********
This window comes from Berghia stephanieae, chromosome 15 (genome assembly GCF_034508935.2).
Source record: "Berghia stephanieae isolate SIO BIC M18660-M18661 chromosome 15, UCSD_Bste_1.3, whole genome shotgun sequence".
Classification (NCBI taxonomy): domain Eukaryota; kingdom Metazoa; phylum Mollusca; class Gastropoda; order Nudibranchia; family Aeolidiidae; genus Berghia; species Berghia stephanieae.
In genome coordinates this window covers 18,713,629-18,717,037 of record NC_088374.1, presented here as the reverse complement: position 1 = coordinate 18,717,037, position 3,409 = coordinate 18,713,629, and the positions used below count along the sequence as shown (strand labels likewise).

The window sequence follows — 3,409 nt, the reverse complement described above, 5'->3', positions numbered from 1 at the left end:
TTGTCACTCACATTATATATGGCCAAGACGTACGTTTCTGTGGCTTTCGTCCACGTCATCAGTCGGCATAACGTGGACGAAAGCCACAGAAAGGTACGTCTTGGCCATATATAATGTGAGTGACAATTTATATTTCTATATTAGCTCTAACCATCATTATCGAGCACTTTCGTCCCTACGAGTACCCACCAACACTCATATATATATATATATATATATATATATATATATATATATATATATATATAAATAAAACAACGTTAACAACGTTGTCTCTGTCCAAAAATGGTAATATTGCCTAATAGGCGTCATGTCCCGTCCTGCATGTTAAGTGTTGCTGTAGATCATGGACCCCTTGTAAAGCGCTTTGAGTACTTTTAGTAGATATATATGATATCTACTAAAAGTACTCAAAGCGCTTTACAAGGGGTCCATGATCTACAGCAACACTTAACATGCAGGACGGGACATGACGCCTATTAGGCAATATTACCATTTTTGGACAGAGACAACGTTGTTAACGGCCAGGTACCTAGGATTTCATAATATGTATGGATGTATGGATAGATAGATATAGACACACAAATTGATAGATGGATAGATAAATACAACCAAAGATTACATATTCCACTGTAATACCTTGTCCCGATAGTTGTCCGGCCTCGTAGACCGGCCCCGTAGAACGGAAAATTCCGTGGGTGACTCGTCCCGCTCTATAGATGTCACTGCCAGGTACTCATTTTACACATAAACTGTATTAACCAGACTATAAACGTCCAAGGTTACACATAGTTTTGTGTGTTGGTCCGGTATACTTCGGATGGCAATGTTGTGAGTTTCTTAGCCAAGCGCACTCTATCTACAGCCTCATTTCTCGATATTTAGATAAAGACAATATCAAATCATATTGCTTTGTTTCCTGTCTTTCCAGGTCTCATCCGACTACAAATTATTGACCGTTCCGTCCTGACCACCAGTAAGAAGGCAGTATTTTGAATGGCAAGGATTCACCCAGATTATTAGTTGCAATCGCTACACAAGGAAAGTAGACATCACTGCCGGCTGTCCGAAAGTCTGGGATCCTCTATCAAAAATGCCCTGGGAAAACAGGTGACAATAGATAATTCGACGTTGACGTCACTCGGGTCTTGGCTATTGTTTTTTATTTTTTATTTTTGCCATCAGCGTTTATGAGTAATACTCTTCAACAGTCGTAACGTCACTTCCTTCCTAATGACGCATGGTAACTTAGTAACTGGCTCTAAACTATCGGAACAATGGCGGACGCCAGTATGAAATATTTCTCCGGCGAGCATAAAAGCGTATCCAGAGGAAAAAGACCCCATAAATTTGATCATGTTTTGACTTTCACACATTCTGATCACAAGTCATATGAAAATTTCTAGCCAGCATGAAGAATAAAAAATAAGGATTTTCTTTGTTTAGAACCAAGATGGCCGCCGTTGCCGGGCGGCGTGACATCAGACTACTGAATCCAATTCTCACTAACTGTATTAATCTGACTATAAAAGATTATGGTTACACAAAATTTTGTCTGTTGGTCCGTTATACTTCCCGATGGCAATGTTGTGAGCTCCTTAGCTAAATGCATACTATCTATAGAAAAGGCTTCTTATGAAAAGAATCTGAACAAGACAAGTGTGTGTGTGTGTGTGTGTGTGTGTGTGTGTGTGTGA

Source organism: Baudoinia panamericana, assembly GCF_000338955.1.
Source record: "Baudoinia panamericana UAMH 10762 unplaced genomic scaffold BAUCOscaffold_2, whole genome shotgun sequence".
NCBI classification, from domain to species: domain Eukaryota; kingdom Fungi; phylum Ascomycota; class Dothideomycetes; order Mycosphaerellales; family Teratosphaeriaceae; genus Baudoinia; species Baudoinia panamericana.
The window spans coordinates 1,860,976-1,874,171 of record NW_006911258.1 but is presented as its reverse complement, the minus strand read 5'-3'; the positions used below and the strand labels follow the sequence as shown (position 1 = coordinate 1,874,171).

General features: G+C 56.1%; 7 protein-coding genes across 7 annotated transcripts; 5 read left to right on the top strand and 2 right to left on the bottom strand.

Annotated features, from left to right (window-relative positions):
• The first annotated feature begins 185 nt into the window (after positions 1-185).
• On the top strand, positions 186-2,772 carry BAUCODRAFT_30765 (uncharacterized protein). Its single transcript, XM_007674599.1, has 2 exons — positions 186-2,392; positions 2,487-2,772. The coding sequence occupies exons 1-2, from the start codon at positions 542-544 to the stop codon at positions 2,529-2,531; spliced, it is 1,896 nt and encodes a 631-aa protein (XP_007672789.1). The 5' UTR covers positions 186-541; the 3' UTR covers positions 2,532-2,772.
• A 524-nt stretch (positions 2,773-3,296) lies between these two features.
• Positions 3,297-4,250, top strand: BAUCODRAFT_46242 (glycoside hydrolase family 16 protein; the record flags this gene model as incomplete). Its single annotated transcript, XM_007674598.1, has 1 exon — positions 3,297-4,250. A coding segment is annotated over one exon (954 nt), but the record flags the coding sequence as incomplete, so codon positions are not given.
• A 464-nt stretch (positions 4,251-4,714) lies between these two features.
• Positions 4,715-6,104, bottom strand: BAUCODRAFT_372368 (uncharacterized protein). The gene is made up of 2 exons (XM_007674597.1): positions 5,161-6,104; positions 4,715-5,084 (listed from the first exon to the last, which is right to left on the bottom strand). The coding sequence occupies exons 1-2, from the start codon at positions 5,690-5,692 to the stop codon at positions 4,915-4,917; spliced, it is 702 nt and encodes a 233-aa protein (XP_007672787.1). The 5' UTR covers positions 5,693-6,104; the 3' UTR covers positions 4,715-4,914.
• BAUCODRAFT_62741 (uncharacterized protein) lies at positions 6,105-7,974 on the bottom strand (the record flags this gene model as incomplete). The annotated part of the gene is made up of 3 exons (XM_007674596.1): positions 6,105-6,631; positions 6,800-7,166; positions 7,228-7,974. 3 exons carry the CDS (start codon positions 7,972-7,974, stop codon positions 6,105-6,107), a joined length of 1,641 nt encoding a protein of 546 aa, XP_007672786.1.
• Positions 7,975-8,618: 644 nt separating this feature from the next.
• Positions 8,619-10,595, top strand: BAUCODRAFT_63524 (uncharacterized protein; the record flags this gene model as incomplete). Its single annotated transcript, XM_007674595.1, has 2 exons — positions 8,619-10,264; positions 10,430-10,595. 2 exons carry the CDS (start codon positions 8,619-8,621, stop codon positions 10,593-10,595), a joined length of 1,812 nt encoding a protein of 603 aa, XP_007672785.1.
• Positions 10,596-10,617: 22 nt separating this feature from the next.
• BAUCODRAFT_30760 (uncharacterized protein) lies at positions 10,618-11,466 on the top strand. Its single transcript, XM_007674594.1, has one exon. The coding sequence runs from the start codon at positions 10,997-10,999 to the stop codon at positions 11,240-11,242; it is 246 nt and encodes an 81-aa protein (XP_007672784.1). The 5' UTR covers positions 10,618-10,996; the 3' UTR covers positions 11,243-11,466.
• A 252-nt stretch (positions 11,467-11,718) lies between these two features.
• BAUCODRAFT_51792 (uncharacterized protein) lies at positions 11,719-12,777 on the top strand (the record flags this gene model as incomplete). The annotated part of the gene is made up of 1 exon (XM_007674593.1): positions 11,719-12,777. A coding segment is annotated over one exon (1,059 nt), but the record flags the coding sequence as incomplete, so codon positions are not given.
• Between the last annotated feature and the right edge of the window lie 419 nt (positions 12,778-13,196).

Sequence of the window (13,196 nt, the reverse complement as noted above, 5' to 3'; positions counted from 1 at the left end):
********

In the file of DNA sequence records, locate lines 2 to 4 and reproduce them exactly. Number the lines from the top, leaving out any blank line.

Source record: "Berghia stephanieae isolate SIO BIC M18660-M18661 chromosome 15, UCSD_Bste_1.3, whole genome shotgun sequence".
Classification (NCBI taxonomy): domain Eukaryota; kingdom Metazoa; phylum Mollusca; class Gastropoda; order Nudibranchia; family Aeolidiidae; genus Berghia; species Berghia stephanieae.
In genome coordinates this window covers 18,713,629-18,717,037 of record NC_088374.1, presented here as the reverse complement: position 1 = coordinate 18,717,037, position 3,409 = coordinate 18,713,629, and the positions used below count along the sequence as shown (strand labels likewise).